On November 15th IEDC held this webinar titled Asset Mapping for Economic Resilience. Knowing the assets of a community can make all the difference in reinvigorating and diversifying an economy. A community can have many different kinds of assets, such as individuals, their capacities and abilities; organizations and their resources; cultural and physical assets, and more. Asset mapping is designed to promote connections or relationships between individuals, between individuals and organizations, and between organizations and organizations. Attendees of this webinar learned how you can use asset mapping to identify short and long-term strategies that build economic resilience.
Laura Brown Associate Professor, Community & Economic Development Educator, University of Connecticut Department of Extension Laura Brown is an Associate Professor, Community & Economic Development Educator with the University of Connecticut Department of Extension and Certified Economic Developer (CEcD). Laura conducts applied research and educational programs that build community capacity and help community leaders make informed decisions. Her work focuses on asset-based community and economic development, food systems, regionalism, place-making, and economic development education. Her recent work includes the development of a statewide First Impressions community exchange program in Connecticut, the CT Trail Census project to better understand the impact of multiuse trails and coordination of the IEDC's Basic Economic Development Course in Wisconsin. She has professional experience in urban and rural communities and recently moved back to Connecticut from Wisconsin where she served for seven years as a Community & Economic Development Educator and Specialist with the University of Wisconsin-Extension. Originally from Taunton, Massachusetts, Laura holds an M.S. in Urban and Regional Planning from the University of Wisconsin, Madison, and a B.S. in Psychology and Communications from Clark University. In her free time, Laura practices meditation, hiking, cooking, and gardening and lives in New Haven with her partner, musician and composer, Filippo Santoro.
Patrick McMahon Director of Economic and Community Development Town of Suffield, CT Patrick McMahon has twenty years of experience in the fields of economic and community development. For the last fifteen years, he has served as Director of Economic and Community Development for the Town of Suffield, Connecticut. Mr. McMahon also serves as a part-time Economic Development Consultant for the Town of Windsor Locks. Previously he served as Community Development Coordinator for the Town of Windsor for five years with a primary focus on the revitalization of the Wilson neighborhood and business district. He also served on the Board of Directors for Windsor’s Main Street program, First Town Downtown. He has served two years as Chairman of the MetroHartford Alliance’s Regional Economic Development Forum. He is Immediate Past President of the Connecticut Economic Development Association and also serves on the Board of Directors for the Northeastern Economic Developers Association (NEDA). He has a joint JD/MPA degree from the University of Connecticut.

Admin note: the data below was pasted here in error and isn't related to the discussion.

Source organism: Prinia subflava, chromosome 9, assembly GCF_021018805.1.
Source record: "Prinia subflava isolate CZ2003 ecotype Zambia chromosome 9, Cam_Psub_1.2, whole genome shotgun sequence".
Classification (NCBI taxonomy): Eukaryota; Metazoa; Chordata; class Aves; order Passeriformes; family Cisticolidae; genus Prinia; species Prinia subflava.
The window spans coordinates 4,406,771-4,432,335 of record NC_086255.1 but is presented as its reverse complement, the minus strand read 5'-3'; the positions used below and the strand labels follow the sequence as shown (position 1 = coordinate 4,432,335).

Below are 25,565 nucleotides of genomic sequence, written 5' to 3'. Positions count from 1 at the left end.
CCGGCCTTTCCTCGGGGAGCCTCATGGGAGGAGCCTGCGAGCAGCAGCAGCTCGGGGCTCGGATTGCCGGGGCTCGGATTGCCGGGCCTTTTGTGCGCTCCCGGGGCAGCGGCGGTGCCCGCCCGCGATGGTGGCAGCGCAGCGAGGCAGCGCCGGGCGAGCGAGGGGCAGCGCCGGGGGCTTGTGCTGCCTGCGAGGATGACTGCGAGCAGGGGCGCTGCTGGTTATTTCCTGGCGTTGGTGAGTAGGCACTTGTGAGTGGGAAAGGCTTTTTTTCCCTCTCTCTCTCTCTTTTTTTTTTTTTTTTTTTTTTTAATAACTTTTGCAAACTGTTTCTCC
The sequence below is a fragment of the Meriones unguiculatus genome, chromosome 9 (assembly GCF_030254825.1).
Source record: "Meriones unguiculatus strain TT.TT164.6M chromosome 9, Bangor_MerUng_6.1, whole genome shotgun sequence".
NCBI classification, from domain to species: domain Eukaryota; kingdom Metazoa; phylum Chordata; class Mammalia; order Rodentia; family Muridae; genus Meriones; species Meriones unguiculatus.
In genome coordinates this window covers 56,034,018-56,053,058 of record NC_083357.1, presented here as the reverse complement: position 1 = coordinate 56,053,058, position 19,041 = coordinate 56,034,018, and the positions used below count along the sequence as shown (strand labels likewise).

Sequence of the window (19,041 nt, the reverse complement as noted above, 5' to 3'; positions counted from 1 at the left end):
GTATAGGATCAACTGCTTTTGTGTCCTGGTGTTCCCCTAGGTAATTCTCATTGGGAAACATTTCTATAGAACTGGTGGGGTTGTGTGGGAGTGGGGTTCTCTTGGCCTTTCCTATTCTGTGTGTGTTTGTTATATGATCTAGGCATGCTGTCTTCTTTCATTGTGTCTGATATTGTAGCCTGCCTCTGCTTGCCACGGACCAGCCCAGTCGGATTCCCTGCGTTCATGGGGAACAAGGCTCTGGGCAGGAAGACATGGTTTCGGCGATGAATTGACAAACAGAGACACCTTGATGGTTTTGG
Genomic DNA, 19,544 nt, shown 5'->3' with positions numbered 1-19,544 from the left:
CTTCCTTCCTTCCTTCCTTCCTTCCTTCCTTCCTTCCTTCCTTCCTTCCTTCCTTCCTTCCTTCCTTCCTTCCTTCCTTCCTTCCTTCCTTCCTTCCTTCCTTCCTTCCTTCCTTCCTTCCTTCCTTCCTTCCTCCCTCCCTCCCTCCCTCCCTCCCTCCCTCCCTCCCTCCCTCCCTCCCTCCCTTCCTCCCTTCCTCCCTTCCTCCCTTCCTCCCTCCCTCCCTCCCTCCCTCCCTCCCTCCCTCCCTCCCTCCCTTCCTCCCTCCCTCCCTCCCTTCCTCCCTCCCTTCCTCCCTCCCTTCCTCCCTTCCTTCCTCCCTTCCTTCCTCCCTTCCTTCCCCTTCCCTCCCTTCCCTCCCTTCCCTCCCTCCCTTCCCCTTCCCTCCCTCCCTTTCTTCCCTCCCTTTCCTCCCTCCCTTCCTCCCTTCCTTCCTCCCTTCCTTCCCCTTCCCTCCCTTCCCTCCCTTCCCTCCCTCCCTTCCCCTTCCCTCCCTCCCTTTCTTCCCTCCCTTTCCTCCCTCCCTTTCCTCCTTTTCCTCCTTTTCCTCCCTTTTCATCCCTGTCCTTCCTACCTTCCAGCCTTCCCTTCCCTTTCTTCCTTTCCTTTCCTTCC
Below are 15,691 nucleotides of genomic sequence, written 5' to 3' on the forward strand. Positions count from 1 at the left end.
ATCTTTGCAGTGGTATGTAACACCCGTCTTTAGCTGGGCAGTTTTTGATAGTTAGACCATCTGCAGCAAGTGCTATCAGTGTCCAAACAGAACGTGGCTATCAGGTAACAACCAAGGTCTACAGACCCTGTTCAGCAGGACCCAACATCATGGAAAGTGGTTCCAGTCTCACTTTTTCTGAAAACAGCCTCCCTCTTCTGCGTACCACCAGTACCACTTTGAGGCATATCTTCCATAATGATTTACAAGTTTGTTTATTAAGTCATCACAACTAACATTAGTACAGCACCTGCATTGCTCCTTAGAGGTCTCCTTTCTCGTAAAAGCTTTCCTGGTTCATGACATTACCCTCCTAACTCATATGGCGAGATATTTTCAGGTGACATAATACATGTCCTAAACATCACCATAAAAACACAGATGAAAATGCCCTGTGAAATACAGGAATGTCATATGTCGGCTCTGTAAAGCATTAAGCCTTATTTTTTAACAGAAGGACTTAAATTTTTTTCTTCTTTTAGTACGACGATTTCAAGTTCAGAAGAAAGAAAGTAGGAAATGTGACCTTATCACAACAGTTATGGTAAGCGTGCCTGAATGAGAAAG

This webinar was accomplished through a grant from the U.S. Economic Development Administration Atlanta Regional Office, Project No. 04-79-07103. The statements, findings, conclusions, recommendations, and other data in this report are solely those of IEDC and do not necessarily reflect the views of the U.S. Economic Development Administration (EDA). This webinar is part of a larger compendium of research and training produced by IEDC and funded by the aforementioned EDA grant, which focuses on providing resources to build capacity to maintain long-term recovery from coal industry decline.